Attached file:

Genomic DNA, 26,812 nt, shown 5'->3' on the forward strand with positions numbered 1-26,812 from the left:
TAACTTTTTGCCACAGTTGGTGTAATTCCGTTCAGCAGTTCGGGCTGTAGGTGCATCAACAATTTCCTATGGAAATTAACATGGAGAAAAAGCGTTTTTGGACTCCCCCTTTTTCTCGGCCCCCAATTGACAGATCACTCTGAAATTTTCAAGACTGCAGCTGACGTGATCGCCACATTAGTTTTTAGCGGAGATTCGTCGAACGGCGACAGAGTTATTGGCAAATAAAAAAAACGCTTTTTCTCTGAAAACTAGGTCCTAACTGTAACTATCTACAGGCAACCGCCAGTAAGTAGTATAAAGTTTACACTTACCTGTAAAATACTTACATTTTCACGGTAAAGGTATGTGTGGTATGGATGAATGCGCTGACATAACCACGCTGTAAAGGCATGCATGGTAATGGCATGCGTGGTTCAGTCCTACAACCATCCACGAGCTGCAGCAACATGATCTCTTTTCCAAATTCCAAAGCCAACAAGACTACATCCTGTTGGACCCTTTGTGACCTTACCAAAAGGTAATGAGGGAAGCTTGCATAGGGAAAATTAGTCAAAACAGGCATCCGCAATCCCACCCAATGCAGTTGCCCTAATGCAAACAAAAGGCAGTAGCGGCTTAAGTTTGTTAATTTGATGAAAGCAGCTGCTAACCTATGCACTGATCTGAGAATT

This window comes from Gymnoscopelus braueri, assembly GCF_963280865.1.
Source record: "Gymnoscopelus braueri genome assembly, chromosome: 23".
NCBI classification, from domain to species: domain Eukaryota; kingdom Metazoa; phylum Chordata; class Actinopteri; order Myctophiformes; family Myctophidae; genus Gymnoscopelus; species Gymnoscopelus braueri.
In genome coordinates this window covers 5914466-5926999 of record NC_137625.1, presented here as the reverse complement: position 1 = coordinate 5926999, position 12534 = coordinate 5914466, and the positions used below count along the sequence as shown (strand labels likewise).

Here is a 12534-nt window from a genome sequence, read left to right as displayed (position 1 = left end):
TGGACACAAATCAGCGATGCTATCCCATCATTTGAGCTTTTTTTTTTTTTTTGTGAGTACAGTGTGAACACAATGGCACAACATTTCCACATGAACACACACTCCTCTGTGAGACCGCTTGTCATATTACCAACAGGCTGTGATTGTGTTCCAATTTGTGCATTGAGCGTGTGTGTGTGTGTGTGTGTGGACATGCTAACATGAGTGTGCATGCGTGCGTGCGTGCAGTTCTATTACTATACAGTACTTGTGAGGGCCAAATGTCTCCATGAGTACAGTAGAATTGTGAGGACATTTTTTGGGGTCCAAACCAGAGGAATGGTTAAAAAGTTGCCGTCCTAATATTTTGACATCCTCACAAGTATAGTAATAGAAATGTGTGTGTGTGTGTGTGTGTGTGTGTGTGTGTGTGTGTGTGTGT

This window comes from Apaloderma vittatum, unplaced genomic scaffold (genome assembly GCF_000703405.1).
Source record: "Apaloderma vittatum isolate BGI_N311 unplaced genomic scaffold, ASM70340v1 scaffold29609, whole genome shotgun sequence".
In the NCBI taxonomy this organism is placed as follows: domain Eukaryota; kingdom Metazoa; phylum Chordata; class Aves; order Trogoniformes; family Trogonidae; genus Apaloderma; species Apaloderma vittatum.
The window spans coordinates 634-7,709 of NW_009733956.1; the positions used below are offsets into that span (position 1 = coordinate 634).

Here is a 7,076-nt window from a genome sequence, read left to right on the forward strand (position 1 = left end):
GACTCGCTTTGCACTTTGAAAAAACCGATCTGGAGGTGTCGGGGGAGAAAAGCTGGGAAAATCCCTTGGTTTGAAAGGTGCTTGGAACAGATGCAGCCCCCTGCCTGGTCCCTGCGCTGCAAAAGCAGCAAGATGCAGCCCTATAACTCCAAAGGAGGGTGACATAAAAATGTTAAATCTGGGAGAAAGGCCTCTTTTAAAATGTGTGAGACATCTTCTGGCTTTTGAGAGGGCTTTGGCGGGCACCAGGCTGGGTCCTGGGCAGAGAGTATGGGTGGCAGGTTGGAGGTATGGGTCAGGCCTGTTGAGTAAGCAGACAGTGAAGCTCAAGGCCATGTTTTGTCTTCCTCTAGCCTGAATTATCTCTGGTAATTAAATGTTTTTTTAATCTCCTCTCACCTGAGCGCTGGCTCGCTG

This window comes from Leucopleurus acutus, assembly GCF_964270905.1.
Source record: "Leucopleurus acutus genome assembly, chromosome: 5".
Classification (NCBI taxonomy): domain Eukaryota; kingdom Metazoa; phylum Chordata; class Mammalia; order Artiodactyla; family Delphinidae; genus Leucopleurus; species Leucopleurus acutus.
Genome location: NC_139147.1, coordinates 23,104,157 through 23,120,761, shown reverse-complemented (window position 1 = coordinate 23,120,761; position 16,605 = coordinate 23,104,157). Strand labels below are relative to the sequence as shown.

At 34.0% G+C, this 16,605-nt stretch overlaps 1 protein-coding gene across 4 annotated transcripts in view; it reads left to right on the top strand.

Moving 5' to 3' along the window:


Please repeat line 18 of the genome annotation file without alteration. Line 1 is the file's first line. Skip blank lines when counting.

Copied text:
Genome location: NC_139147.1, coordinates 23,104,157 through 23,120,761, shown reverse-complemented (window position 1 = coordinate 23,120,761; position 16,605 = coordinate 23,104,157). Strand labels below are relative to the sequence as shown.